We are living in a world gone backwards. If there’s one thing about the Irish government that is guaranteed to make me angry and frustrated, it’s their callous disregard for the plight of cystic fibrosis (CF) patients in this country. Ireland has the highest incidence of CF in the world and to it’s shame, it can also claim to have the highest mortality rate and the lowest life expectancy for CF sufferers. Last week, a whole generation of CF patients was given a death sentence with the announcement that the funding for a dedicated cystic fibrosis unit, has been pulled. At the moment, CF patients must endure appalling hospital conditions with a high risk of cross-infection, in order to get the treatment they need to stay alive. This government is reponsible for many failures within the health service but the scandal of CF care in this country, is beyond belief.
Here’s what Eithne Donnellan, Health Correspondent of the Irish Times, had to say on the subject..
HSE postpones promised new cystic fibrosis patients’ facility
A PROMISE by the Health Service Executive that a brand new building with state of the art accommodation for cystic fibrosis (CF) patients would be provided at Dublin’s St Vincent’s hospital by 2010 is not now going to be honoured, it has emerged.
The HSE has confirmed that funding for constructing the building which would have about 30 single rooms for CF patients will not be available “until 2011 at the earliest”.
Godfrey Fletcher, the chief executive of the Cystic Fibrosis Association of Ireland, said the news was a major slap in the face for patients who have long campaigned for better facilities.
CF patients are prone to picking up infections and as a result should be accommodated in single ensuite rooms. After an outcry over the lack of isolation facilities for CF patients at St Vincent’s, which is the national adult referral centre for the condition, in early 2008 the HSE came up with an interim solution. It said 14 single rooms would be provided while a new block at St Vincent’s with a total of 120 beds – about 30 of which would be for CF patients – was being built. It said it would be ready by 2010.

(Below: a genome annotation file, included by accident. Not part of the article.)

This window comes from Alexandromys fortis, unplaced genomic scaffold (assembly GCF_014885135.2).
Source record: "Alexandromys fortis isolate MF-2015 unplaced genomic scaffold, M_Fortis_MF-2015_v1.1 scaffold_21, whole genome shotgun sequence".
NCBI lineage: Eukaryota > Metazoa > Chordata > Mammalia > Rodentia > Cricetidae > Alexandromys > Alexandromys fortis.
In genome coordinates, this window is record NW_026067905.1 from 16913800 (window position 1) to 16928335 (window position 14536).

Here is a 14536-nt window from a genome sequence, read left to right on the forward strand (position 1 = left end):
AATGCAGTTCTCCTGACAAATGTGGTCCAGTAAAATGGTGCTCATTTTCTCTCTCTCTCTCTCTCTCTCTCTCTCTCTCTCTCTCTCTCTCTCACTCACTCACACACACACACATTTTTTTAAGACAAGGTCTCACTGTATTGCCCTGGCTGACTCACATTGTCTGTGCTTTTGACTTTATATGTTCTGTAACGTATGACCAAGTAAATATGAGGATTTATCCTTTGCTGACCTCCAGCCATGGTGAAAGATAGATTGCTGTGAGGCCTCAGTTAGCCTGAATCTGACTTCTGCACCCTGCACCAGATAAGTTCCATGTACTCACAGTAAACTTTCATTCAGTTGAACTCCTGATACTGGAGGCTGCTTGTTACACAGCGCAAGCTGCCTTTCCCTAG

However, HSE replies to written questions from members of the Oireachtas Health Committee, distributed this week, show that not only has the new block been delayed, but only eight of the 14 single rooms as part of the interim solution have been delivered on.
“The HSE had intended in early 2008 that another area of the hospital could also be reconfigured to provide an additional six single rooms on an interim basis. It has not yet been possible to realise this proposal due to other pressures at the hospital which required the use of the intended area as a decant facility to enable other essential capital works,” the HSE said in its written reply. “Design work and preparation of tender documents continues in respect of the proposed new ward block . . . the HSE’s capital plan shows that capital for construction, however, would not be available until 2011 at the earliest,” it added.
Mr Fletcher said the eight single rooms provided last August were very welcome and already patients using them were recuperating much faster. But the news that there would not be money even to start the new block until 2011 had come as a great shock to his organisation, he said.
“We were under the impression that it was to be a quick-build contract to be completed by 2010.” The fact that it was not was very serious, particularly when all the promised interim beds had not even been provided, he said. He predicted his members would be “rioting on the streets” if the promised single rooms were not forthcoming.
The lack of isolation facilities at the hospital for CF patients was condemned in a 2005 report by UK consultant Dr Ronnie Pollock. It said the lack of segregation and isolation for CF patients was dangerous and there was a risk patients who picked up infections would sue. It noted that Ireland has the highest incidence of CF of all European countries and there were “also strong indications that outcomes in Ireland are worse”.
Source: Irish Times online.
Orla Tinsley, a CF patient and campaigner, wrote in response to the latest government announcement…
Trading people’s lives for economic survival is sick and heartless
Source: Irish Times online
Our Government has failed miserably in it’s duty of care to these young citizens. Sadly, many of them will not live long enough to benefit from the dedicated unit when it is finally commissioned. When you consider the millions which have been spent on consultants’ reports which are left sitting on shelves in the HSE, it makes this scandal all the harder to swallow. Cystic fibrosis patients are fighters. They have to fight to breathe and to keep their food down and now they are fighting for a chance to live. They don’t deserve to have that chance taken away. It’s an absolute disgrace.
Last Friday, Joe Duffy, presenter of ‘Liveline’, dedicated his whole radio show to talking about the problems faced by CF patients. You can listen back to the show on the link below. Be prepared to be moved.